Under the Trump administration, asylum-seeking immigrants were prosecuted. This resulted in the separation of parents and children on a larger scale. Detention centers were put in place to house migrant children, earning the name, “Tent Cities.”

The U.S. National Library of Medicine reports that, following separation, both children and parents are at risk of mental disorders such as PTSD.

“We try to protect our families by coming [to the U.S.], but it seems like there is no way to do that,” Davis said. “Over there, as long as the cops and government get paid, they don’t care to protect us. Over here, we run the risk of being deported.”

While immigrants and refugees are different, both face discrimination. The key difference between the two is that refugees are forced from their homes.

In the state of New York, CEO of Colchester Global Investors Mamak Shahbazi helps to improve the lives of Syrian refugees that have made their way to the U.S. She displays how one can aid others in need through various courses of action.

“I am personally involved with some of the families that come here as refugees,” Shahbazi said. “They need moral support, support in general, the ability to get a job and go to a school or university, things like that.”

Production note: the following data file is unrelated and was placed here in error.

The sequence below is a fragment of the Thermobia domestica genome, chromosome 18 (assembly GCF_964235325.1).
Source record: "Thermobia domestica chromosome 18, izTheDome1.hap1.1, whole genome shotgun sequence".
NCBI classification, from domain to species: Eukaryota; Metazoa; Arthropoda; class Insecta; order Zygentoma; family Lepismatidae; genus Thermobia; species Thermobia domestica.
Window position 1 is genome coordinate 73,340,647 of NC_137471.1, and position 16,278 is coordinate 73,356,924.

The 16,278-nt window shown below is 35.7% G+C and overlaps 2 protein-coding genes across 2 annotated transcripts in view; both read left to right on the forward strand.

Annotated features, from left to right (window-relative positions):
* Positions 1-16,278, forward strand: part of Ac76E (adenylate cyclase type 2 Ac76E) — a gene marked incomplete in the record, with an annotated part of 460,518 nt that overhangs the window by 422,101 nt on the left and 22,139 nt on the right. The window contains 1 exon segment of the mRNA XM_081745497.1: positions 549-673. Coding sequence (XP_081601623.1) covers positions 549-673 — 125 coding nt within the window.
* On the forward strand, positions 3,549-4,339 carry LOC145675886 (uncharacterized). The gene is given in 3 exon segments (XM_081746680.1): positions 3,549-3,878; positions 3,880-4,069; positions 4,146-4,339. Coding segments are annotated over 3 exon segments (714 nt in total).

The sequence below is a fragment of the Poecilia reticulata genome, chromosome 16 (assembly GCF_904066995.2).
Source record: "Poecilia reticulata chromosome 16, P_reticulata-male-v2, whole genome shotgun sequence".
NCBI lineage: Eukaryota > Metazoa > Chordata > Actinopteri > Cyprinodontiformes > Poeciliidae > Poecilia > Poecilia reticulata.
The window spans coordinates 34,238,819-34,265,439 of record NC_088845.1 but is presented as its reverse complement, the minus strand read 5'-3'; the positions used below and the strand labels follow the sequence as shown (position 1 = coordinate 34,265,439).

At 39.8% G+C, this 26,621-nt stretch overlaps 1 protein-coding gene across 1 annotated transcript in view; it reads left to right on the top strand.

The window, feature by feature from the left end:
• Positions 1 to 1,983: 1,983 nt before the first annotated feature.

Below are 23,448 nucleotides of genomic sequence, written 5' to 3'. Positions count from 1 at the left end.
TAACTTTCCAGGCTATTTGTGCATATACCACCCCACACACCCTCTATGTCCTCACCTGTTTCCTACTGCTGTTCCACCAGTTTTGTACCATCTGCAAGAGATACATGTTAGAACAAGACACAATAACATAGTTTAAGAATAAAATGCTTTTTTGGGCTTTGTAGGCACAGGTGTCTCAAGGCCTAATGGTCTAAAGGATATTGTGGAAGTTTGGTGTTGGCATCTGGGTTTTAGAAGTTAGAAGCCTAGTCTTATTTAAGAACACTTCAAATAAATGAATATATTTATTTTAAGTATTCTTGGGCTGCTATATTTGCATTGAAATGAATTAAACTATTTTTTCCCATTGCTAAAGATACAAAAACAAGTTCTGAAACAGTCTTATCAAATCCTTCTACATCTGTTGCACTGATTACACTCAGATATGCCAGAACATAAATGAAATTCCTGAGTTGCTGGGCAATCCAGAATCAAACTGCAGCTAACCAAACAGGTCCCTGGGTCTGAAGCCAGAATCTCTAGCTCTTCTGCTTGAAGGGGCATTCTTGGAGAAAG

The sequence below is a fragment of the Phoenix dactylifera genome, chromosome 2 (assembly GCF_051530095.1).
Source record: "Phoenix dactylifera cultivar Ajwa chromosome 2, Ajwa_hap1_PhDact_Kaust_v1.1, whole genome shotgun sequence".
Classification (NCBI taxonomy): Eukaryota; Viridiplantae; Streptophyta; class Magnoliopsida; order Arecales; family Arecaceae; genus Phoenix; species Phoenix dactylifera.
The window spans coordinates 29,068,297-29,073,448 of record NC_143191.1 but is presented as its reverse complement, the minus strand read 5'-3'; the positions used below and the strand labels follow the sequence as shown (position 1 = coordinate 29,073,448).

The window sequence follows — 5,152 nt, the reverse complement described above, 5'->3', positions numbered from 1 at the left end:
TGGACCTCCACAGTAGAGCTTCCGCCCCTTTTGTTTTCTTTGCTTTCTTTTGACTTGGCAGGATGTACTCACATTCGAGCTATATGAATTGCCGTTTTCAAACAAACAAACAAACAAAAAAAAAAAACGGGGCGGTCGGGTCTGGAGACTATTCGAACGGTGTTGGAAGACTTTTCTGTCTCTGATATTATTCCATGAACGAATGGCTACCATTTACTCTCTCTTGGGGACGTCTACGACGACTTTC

However, not all people are as open-minded and accepting of individuals from different parts of the world. According to an FBI report from 2017, Muslims are on the receiving end of approximately 18.7 percent of religious hate crimes. Furthermore, the 2016 presidential election led to a 78 percent spike in anti-Muslim hate crimes.

Despite the increase in hate crimes against Hispanics, Latinos, and Muslims, the president still has a strong follower base and continues to be supported.

“People who still support him despite the ugly truth do it because it benefits their pocketbooks,” Shahbazi said.

Regardless of the circumstances, others continue to take action against growing adversities.

The Golden Rule, a lesson taught to the majority of children, states that one must treat others how they themselves want to be treated. This concept has continued to be implemented by those fighting for equality, especially at rallies such as “Families Belong Together” that took place in June 2018.

“Don’t give up because of what’s going on,” Shahbazi said. “Sometimes bad things happen. The good thing is that things aren’t permanent.”

*Source has decided to remain anonymous

About the Contributor
Auva Soheili
Auva Soheili, Staff Writer
Auva Soheili is a senior and a Highlander Managing Editor at Carlmont. She enjoys travel, specifically experiencing other cultures. She began her nonprofit, Bold Apparel, over a year ago whose profits are donated to various causes to help vulnerable groups in the community. She has been an advocate for women's rights, gun control, and the fair treatment of migrants in movements like "March for Our Lives," "Black Lives Matter," and "Keep Families Together." In the future, she's interested in having a career involving social justice. Twitter: @AuvaSoheili